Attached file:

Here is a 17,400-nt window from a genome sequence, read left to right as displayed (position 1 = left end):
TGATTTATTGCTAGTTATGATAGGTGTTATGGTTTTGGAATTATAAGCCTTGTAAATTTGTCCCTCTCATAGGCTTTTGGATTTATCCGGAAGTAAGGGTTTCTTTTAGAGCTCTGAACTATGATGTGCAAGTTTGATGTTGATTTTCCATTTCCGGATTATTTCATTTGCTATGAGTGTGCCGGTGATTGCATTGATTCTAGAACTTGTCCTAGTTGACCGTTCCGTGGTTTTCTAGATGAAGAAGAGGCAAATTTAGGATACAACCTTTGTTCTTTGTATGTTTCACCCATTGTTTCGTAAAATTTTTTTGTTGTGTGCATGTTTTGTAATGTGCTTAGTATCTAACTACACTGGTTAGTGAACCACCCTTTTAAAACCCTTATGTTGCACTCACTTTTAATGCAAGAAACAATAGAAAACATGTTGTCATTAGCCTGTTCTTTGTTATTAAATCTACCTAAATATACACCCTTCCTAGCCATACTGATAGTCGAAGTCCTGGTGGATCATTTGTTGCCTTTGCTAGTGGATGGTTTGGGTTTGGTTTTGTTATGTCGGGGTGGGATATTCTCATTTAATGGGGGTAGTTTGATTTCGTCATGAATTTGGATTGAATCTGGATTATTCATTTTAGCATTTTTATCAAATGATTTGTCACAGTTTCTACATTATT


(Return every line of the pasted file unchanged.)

Here is a 17,400-nt window from a genome sequence, read left to right as displayed (position 1 = left end):
TGATTTATTGCTAGTTATGATAGGTGTTATGGTTTTGGAATTATAAGCCTTGTAAATTTGTCCCTCTCATAGGCTTTTGGATTTATCCGGAAGTAAGGGTTTCTTTTAGAGCTCTGAACTATGATGTGCAAGTTTGATGTTGATTTTCCATTTCCGGATTATTTCATTTGCTATGAGTGTGCCGGTGATTGCATTGATTCTAGAACTTGTCCTAGTTGACCGTTCCGTGGTTTTCTAGATGAAGAAGAGGCAAATTTAGGATACAACCTTTGTTCTTTGTATGTTTCACCCATTGTTTCGTAAAATTTTTTTGTTGTGTGCATGTTTTGTAATGTGCTTAGTATCTAACTACACTGGTTAGTGAACCACCCTTTTAAAACCCTTATGTTGCACTCACTTTTAATGCAAGAAACAATAGAAAACATGTTGTCATTAGCCTGTTCTTTGTTATTAAATCTACCTAAATATACACCCTTCCTAGCCATACTGATAGTCGAAGTCCTGGTGGATCATTTGTTGCCTTTGCTAGTGGATGGTTTGGGTTTGGTTTTGTTATGTCGGGGTGGGATATTCTCATTTAATGGGGGTAGTTTGATTTCGTCATGAATTTGGATTGAATCTGGATTATTCATTTTAGCATTTTTATCAAATGATTTGTCACAGTTTCTACATTATT